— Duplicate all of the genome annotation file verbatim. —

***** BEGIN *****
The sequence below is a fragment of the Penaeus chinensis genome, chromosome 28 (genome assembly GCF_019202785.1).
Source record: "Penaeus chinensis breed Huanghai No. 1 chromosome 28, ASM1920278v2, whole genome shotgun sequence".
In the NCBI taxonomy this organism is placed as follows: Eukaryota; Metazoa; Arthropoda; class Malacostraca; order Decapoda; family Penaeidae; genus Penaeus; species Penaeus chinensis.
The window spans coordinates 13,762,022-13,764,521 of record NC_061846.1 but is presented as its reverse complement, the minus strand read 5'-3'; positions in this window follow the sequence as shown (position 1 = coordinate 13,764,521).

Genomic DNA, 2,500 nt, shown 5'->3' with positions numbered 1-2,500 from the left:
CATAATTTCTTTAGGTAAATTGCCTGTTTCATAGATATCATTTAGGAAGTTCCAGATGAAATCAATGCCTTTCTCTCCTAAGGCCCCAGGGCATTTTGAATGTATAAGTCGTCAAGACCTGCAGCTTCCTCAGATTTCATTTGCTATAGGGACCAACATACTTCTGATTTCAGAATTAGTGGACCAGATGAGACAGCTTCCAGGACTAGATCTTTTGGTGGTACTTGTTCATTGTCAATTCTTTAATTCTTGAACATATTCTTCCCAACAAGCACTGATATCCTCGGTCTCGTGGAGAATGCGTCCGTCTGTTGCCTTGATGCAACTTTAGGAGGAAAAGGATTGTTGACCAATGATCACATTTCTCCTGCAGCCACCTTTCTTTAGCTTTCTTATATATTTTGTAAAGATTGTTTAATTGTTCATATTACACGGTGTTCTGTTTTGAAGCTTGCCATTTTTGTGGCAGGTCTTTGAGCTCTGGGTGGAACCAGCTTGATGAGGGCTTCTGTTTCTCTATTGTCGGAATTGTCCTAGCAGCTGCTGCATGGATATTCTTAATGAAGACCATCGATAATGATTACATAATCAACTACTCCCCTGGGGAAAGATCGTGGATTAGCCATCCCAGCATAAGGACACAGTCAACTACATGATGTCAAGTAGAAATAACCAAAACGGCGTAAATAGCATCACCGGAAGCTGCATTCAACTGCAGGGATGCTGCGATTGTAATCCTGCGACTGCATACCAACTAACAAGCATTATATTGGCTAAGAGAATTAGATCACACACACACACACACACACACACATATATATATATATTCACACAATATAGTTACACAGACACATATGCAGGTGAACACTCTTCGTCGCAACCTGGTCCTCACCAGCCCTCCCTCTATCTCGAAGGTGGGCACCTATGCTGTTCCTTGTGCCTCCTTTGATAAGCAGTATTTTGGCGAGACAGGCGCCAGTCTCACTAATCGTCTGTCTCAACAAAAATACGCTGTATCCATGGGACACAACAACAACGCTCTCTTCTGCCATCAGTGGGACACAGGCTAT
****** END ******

The sequence below is a fragment of the Penaeus chinensis genome, chromosome 28 (genome assembly GCF_019202785.1).
Source record: "Penaeus chinensis breed Huanghai No. 1 chromosome 28, ASM1920278v2, whole genome shotgun sequence".
In the NCBI taxonomy this organism is placed as follows: Eukaryota; Metazoa; Arthropoda; class Malacostraca; order Decapoda; family Penaeidae; genus Penaeus; species Penaeus chinensis.
The window spans coordinates 13,762,022-13,764,521 of record NC_061846.1 but is presented as its reverse complement, the minus strand read 5'-3'; positions in this window follow the sequence as shown (position 1 = coordinate 13,764,521).

Genomic DNA, 2,500 nt, shown 5'->3' with positions numbered 1-2,500 from the left:
CATAATTTCTTTAGGTAAATTGCCTGTTTCATAGATATCATTTAGGAAGTTCCAGATGAAATCAATGCCTTTCTCTCCTAAGGCCCCAGGGCATTTTGAATGTATAAGTCGTCAAGACCTGCAGCTTCCTCAGATTTCATTTGCTATAGGGACCAACATACTTCTGATTTCAGAATTAGTGGACCAGATGAGACAGCTTCCAGGACTAGATCTTTTGGTGGTACTTGTTCATTGTCAATTCTTTAATTCTTGAACATATTCTTCCCAACAAGCACTGATATCCTCGGTCTCGTGGAGAATGCGTCCGTCTGTTGCCTTGATGCAACTTTAGGAGGAAAAGGATTGTTGACCAATGATCACATTTCTCCTGCAGCCACCTTTCTTTAGCTTTCTTATATATTTTGTAAAGATTGTTTAATTGTTCATATTACACGGTGTTCTGTTTTGAAGCTTGCCATTTTTGTGGCAGGTCTTTGAGCTCTGGGTGGAACCAGCTTGATGAGGGCTTCTGTTTCTCTATTGTCGGAATTGTCCTAGCAGCTGCTGCATGGATATTCTTAATGAAGACCATCGATAATGATTACATAATCAACTACTCCCCTGGGGAAAGATCGTGGATTAGCCATCCCAGCATAAGGACACAGTCAACTACATGATGTCAAGTAGAAATAACCAAAACGGCGTAAATAGCATCACCGGAAGCTGCATTCAACTGCAGGGATGCTGCGATTGTAATCCTGCGACTGCATACCAACTAACAAGCATTATATTGGCTAAGAGAATTAGATCACACACACACACACACACACACACATATATATATATATTCACACAATATAGTTACACAGACACATATGCAGGTGAACACTCTTCGTCGCAACCTGGTCCTCACCAGCCCTCCCTCTATCTCGAAGGTGGGCACCTATGCTGTTCCTTGTGCCTCCTTTGATAAGCAGTATTTTGGCGAGACAGGCGCCAGTCTCACTAATCGTCTGTCTCAACAAAAATACGCTGTATCCATGGGACACAACAACAACGCTCTCTTCTGCCATCAGTGGGACACAGGCTAT